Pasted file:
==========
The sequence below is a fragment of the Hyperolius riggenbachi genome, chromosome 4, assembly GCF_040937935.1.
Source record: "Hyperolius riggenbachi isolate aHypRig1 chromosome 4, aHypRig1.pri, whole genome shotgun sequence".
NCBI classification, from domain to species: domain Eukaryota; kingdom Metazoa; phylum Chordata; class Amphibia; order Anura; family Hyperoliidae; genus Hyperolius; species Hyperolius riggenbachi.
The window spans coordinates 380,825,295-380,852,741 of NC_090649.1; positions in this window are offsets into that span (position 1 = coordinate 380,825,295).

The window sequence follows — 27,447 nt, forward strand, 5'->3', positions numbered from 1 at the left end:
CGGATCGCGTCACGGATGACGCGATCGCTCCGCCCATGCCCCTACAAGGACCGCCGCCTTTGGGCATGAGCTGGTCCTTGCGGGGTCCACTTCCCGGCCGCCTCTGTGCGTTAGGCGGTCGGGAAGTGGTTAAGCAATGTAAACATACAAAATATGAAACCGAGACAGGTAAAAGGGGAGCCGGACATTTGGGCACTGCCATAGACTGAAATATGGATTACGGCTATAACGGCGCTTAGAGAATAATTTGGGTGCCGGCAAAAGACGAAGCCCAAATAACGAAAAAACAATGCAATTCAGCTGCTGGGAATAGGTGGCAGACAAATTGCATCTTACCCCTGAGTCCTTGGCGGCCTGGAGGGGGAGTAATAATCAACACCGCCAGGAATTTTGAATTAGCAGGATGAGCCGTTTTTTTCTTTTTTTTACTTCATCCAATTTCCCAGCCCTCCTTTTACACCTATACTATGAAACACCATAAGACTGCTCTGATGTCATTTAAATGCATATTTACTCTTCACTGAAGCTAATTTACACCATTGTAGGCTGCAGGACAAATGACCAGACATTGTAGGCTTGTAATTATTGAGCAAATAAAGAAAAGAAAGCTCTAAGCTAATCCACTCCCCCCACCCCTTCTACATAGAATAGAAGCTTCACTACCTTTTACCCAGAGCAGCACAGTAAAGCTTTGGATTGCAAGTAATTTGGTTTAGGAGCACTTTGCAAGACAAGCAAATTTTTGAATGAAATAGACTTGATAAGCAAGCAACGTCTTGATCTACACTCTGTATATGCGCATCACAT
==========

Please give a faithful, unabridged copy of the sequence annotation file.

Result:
The sequence below is a fragment of the Hyperolius riggenbachi genome, chromosome 4, assembly GCF_040937935.1.
Source record: "Hyperolius riggenbachi isolate aHypRig1 chromosome 4, aHypRig1.pri, whole genome shotgun sequence".
NCBI classification, from domain to species: domain Eukaryota; kingdom Metazoa; phylum Chordata; class Amphibia; order Anura; family Hyperoliidae; genus Hyperolius; species Hyperolius riggenbachi.
The window spans coordinates 380,825,295-380,852,741 of NC_090649.1; positions in this window are offsets into that span (position 1 = coordinate 380,825,295).

The window sequence follows — 27,447 nt, forward strand, 5'->3', positions numbered from 1 at the left end:
CGGATCGCGTCACGGATGACGCGATCGCTCCGCCCATGCCCCTACAAGGACCGCCGCCTTTGGGCATGAGCTGGTCCTTGCGGGGTCCACTTCCCGGCCGCCTCTGTGCGTTAGGCGGTCGGGAAGTGGTTAAGCAATGTAAACATACAAAATATGAAACCGAGACAGGTAAAAGGGGAGCCGGACATTTGGGCACTGCCATAGACTGAAATATGGATTACGGCTATAACGGCGCTTAGAGAATAATTTGGGTGCCGGCAAAAGACGAAGCCCAAATAACGAAAAAACAATGCAATTCAGCTGCTGGGAATAGGTGGCAGACAAATTGCATCTTACCCCTGAGTCCTTGGCGGCCTGGAGGGGGAGTAATAATCAACACCGCCAGGAATTTTGAATTAGCAGGATGAGCCGTTTTTTTCTTTTTTTTACTTCATCCAATTTCCCAGCCCTCCTTTTACACCTATACTATGAAACACCATAAGACTGCTCTGATGTCATTTAAATGCATATTTACTCTTCACTGAAGCTAATTTACACCATTGTAGGCTGCAGGACAAATGACCAGACATTGTAGGCTTGTAATTATTGAGCAAATAAAGAAAAGAAAGCTCTAAGCTAATCCACTCCCCCCACCCCTTCTACATAGAATAGAAGCTTCACTACCTTTTACCCAGAGCAGCACAGTAAAGCTTTGGATTGCAAGTAATTTGGTTTAGGAGCACTTTGCAAGACAAGCAAATTTTTGAATGAAATAGACTTGATAAGCAAGCAACGTCTTGATCTACACTCTGTATATGCGCATCACAT